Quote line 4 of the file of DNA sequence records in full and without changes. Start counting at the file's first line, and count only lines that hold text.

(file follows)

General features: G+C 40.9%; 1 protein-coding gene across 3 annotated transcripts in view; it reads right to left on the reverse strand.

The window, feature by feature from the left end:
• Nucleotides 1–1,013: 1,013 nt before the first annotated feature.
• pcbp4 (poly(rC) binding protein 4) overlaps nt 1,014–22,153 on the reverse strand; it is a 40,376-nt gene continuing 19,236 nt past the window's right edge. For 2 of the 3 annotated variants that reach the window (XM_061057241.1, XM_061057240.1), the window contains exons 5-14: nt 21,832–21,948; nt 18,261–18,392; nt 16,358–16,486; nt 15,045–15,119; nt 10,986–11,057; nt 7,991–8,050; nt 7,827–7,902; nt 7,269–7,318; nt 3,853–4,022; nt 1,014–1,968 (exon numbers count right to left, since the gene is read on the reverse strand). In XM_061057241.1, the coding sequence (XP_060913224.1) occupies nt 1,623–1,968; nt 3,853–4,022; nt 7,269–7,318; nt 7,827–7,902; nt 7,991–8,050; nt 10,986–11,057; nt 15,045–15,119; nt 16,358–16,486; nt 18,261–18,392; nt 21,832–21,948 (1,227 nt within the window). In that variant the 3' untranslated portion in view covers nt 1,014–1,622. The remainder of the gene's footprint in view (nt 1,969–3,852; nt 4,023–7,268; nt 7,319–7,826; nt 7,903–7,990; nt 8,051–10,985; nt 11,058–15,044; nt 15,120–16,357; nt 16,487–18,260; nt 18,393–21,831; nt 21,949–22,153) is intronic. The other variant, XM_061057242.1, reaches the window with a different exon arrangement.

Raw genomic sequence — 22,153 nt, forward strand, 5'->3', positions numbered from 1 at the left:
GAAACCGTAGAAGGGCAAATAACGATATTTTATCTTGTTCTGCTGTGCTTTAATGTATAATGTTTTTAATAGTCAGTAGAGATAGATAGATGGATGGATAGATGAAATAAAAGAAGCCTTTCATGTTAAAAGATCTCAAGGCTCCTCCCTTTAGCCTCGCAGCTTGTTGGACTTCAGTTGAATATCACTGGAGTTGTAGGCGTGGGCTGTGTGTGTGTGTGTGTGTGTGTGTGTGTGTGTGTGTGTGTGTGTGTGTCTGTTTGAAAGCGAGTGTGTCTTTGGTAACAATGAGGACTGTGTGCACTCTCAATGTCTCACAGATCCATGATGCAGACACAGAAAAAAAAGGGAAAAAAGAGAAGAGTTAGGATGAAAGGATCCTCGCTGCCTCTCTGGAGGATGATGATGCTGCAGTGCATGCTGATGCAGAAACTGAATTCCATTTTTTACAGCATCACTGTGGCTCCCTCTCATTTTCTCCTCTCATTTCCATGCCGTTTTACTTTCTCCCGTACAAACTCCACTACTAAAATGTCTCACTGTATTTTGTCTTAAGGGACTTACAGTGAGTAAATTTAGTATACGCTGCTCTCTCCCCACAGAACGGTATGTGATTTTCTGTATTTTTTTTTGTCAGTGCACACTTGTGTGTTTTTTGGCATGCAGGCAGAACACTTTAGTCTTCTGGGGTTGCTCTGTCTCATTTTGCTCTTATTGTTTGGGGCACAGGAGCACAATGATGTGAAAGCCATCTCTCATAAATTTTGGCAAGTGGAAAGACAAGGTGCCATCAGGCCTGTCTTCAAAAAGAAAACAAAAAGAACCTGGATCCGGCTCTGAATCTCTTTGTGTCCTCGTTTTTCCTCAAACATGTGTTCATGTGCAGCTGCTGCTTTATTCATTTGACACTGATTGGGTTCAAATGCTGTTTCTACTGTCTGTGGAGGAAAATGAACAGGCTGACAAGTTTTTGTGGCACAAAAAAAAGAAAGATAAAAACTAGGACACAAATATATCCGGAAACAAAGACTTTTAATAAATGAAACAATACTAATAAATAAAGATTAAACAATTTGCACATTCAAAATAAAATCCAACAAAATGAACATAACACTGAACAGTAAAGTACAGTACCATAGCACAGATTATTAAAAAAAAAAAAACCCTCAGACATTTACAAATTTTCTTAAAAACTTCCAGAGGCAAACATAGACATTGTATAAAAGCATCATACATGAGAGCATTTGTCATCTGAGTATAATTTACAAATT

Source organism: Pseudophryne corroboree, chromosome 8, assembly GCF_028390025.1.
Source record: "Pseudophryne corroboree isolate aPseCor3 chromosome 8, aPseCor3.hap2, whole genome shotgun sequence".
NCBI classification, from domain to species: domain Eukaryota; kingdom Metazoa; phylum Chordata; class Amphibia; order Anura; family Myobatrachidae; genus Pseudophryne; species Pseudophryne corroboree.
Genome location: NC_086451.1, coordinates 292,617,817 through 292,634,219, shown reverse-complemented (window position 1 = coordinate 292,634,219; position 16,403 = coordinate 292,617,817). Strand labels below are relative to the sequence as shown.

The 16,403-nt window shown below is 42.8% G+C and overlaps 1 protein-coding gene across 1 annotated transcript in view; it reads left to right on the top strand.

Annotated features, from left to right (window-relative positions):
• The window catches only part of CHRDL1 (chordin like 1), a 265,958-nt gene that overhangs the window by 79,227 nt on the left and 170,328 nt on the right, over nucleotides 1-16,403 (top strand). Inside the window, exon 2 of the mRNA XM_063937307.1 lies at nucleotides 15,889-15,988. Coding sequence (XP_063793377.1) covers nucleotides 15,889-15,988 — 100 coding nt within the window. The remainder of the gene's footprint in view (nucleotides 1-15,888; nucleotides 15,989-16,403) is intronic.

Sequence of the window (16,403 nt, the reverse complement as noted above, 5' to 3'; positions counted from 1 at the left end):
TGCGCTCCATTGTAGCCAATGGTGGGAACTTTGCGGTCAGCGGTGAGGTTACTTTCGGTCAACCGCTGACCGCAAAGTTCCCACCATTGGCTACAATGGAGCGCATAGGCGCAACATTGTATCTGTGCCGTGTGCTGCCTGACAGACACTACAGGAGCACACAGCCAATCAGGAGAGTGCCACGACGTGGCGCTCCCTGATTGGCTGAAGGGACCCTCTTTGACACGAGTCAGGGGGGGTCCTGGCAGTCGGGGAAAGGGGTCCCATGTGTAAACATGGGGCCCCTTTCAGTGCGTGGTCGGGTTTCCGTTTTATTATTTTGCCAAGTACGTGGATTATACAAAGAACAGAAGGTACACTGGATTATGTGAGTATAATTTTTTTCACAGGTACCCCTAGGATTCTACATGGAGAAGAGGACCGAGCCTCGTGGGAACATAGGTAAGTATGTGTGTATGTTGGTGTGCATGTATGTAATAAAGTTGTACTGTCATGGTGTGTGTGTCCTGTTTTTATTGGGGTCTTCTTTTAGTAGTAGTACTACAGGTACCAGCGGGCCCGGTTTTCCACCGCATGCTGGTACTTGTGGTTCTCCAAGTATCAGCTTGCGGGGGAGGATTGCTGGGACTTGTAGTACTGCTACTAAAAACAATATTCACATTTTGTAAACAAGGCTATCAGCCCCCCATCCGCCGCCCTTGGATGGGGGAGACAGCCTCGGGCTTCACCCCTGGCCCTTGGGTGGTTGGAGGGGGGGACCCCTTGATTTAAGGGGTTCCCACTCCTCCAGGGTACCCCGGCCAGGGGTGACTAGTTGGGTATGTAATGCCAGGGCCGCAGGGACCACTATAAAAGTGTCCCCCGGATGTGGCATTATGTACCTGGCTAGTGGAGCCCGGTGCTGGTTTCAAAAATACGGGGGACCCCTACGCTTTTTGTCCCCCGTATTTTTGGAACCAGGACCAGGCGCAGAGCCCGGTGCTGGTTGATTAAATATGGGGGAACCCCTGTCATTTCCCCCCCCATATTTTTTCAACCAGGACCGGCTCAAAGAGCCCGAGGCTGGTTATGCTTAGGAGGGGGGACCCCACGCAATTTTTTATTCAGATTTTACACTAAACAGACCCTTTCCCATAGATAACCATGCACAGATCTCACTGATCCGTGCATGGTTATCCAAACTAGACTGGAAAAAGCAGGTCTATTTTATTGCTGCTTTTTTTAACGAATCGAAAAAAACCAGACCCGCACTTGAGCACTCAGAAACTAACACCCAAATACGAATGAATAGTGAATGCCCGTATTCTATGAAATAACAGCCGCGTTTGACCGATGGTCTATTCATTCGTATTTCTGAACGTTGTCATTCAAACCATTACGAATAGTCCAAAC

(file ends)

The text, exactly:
• pcbp4 (poly(rC) binding protein 4) overlaps nt 1,014–22,153 on the reverse strand; it is a 40,376-nt gene continuing 19,236 nt past the window's right edge. For 2 of the 3 annotated variants that reach the window (XM_061057241.1, XM_061057240.1), the window contains exons 5-14: nt 21,832–21,948; nt 18,261–18,392; nt 16,358–16,486; nt 15,045–15,119; nt 10,986–11,057; nt 7,991–8,050; nt 7,827–7,902; nt 7,269–7,318; nt 3,853–4,022; nt 1,014–1,968 (exon numbers count right to left, since the gene is read on the reverse strand). In XM_061057241.1, the coding sequence (XP_060913224.1) occupies nt 1,623–1,968; nt 3,853–4,022; nt 7,269–7,318; nt 7,827–7,902; nt 7,991–8,050; nt 10,986–11,057; nt 15,045–15,119; nt 16,358–16,486; nt 18,261–18,392; nt 21,832–21,948 (1,227 nt within the window). In that variant the 3' untranslated portion in view covers nt 1,014–1,622. The remainder of the gene's footprint in view (nt 1,969–3,852; nt 4,023–7,268; nt 7,319–7,826; nt 7,903–7,990; nt 8,051–10,985; nt 11,058–15,044; nt 15,120–16,357; nt 16,487–18,260; nt 18,393–21,831; nt 21,949–22,153) is intronic. The other variant, XM_061057242.1, reaches the window with a different exon arrangement.